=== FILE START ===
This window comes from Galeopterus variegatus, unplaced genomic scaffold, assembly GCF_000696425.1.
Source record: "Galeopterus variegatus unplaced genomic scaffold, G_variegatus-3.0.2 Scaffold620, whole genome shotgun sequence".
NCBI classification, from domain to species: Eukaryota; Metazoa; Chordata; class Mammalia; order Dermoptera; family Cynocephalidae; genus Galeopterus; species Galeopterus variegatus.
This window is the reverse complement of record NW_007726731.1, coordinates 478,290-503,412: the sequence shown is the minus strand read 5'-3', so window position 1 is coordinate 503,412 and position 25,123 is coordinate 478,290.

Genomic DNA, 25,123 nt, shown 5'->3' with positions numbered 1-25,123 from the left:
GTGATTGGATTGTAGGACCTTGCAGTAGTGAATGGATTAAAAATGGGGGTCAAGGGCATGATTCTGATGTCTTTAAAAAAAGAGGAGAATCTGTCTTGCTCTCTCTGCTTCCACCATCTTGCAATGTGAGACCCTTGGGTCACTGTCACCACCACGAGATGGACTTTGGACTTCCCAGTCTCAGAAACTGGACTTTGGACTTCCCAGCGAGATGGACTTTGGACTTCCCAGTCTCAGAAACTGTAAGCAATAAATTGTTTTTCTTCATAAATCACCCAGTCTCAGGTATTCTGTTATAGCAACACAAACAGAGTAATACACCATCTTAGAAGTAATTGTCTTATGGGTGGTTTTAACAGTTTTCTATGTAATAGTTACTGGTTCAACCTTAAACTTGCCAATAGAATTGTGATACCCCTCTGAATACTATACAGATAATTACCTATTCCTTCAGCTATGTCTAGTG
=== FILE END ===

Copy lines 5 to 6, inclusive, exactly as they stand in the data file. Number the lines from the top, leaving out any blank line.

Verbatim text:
Genomic DNA, 25,123 nt, shown 5'->3' with positions numbered 1-25,123 from the left:
GTGATTGGATTGTAGGACCTTGCAGTAGTGAATGGATTAAAAATGGGGGTCAAGGGCATGATTCTGATGTCTTTAAAAAAAGAGGAGAATCTGTCTTGCTCTCTCTGCTTCCACCATCTTGCAATGTGAGACCCTTGGGTCACTGTCACCACCACGAGATGGACTTTGGACTTCCCAGTCTCAGAAACTGGACTTTGGACTTCCCAGCGAGATGGACTTTGGACTTCCCAGTCTCAGAAACTGTAAGCAATAAATTGTTTTTCTTCATAAATCACCCAGTCTCAGGTATTCTGTTATAGCAACACAAACAGAGTAATACACCATCTTAGAAGTAATTGTCTTATGGGTGGTTTTAACAGTTTTCTATGTAATAGTTACTGGTTCAACCTTAAACTTGCCAATAGAATTGTGATACCCCTCTGAATACTATACAGATAATTACCTATTCCTTCAGCTATGTCTAGTG